What is Good hair

There are a plethora of hair textures when it comes to black women: straight, wavy, curly, coily, and everything in between. Deciding whether to perm it, go natural, press it, add some weave to it, or shave it all off! It is a never ending struggle to try to determine what works for them, and what will make them look like they have good hair.

Yvonne Branom, a licensed hairstylist for over 30 years explained the route to “good hair” is going natural.

“Some people look at their hair and say, ‘Un Uh! Look at all these naps let me put some chemicals in it!’” Branom said. “It’s just like food, when you put additives into your food it’s no longer good for you.”

The media used to portray good black hair as straight hair. Many black women would relax their hair every 6-8 weeks to maintain the straight look.

Black women have began to find interest into their natural curls, doing acts such as: the big chop, which is cutting off all of their hair to re-grow it in its natural state.

Simone Mayes, FAMU alumna and founder of “Just Kinkin It”, a hair organization that helps black women understand and manage their hair, explained that society causes women to form an opinion on what good hair is.

“Society forms people’s opinion of good hair by the media they put out, commercials, print ads and things of that sort, depicting one specific type of hair consistently,”  Mayes said. “People associate that with beauty.”

Andre Walker, Oprah’s hairstylist broke down black women’s hair into categories: 1, 2a, 2b, 2c, 3a, 3b, 3c, 4a, 4b, and 4c. This hair chart allows for women to figure out what type of hair they have, and makes it easier to determine what products would work best for their hair.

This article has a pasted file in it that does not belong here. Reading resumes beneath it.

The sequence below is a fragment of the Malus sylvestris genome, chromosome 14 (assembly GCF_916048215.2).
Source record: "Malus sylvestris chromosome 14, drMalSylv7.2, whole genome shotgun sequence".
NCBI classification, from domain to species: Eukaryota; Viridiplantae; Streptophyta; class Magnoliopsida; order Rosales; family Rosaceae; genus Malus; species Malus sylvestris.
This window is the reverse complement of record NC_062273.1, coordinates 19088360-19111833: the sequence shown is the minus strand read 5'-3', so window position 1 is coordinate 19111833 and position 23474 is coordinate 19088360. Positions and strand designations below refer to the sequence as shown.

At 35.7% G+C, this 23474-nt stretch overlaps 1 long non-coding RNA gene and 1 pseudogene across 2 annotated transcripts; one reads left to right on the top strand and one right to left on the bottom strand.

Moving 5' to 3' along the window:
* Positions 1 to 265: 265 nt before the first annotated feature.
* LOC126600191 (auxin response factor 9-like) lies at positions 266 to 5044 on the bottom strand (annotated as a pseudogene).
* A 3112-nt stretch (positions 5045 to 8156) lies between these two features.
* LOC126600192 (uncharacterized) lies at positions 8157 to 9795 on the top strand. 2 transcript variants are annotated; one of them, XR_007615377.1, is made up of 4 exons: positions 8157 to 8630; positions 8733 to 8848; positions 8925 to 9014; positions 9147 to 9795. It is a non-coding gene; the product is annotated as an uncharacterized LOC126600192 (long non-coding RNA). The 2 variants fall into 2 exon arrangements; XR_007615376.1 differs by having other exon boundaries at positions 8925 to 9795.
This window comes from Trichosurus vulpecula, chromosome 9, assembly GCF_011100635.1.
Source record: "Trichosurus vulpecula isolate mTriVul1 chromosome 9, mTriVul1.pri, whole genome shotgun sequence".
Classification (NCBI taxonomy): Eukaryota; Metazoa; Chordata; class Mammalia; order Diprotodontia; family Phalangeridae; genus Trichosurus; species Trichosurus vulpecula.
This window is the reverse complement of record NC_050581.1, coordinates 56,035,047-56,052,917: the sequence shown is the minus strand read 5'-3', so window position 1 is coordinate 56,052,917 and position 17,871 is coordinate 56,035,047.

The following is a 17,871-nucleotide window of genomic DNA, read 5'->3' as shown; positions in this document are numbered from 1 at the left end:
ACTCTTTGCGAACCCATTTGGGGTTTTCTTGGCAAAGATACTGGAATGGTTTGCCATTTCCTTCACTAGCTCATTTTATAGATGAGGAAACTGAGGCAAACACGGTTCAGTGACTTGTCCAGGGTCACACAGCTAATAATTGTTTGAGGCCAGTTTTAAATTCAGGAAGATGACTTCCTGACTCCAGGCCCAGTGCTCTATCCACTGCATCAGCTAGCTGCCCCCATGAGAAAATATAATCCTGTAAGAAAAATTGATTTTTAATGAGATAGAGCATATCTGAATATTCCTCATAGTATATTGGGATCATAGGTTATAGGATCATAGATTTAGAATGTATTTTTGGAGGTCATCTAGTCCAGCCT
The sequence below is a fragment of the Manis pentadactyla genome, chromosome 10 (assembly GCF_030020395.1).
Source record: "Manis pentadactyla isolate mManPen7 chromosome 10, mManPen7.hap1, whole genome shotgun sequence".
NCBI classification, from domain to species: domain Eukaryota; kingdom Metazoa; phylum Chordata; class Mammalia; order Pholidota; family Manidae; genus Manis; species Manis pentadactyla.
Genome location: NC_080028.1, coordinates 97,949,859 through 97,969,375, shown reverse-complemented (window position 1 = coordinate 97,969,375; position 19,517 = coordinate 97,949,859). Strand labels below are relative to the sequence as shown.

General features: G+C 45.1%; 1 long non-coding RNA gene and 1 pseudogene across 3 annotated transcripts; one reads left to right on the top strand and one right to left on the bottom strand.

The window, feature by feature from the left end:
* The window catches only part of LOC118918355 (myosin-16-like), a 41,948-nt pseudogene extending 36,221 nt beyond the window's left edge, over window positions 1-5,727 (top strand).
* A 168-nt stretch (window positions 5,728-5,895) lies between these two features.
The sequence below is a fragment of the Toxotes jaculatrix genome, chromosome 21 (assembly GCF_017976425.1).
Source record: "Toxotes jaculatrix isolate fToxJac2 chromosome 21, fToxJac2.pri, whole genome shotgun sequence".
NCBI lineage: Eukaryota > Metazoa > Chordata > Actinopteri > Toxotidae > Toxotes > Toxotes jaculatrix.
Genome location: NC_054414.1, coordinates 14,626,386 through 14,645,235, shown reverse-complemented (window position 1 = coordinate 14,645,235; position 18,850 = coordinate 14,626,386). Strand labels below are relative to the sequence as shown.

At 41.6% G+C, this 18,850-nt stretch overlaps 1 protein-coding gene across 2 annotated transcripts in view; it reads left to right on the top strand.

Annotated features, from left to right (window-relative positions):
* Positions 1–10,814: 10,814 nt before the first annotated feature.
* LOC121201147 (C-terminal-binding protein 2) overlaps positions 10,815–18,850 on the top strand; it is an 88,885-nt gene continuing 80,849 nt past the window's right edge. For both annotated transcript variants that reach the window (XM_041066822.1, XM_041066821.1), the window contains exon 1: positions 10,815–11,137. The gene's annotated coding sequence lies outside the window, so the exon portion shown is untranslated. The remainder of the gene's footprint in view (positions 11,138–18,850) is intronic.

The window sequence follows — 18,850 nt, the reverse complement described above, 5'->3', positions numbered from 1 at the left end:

Even with the chart the question still remains, what is good hair? Mayes says there is no answer.

“I think good hair is indefinable,”  Mayes explained. “It can’t really be put into one particular place because everybody has different textures, different lengths, different things that are appealing to them personally.”

Every black woman has a different hair remedy, hair is like a fingerprint, and there are no two alike. One will usually discover that finding out the proper remedy for, it grows and becomes easier to manage.

Sherie Carter, a naturalist from Kansas City, Mo., believes that when a person finds a proper remedy for their hair, then they have good hair.

“I think good hair is healthy hair,” says Carter. “As long as your hair is taken care of, you know washing and conditioning regularly, making sure you are using the proper oils, and stuff like that.”

What does that mean? Well, healthy hair is the state of hair, not the way hair looks. One could have the kinkiest of coils, and her hair may be extremely healthy. Therefore, it is safe to say that good hair cannot be solely based upon what it looks like.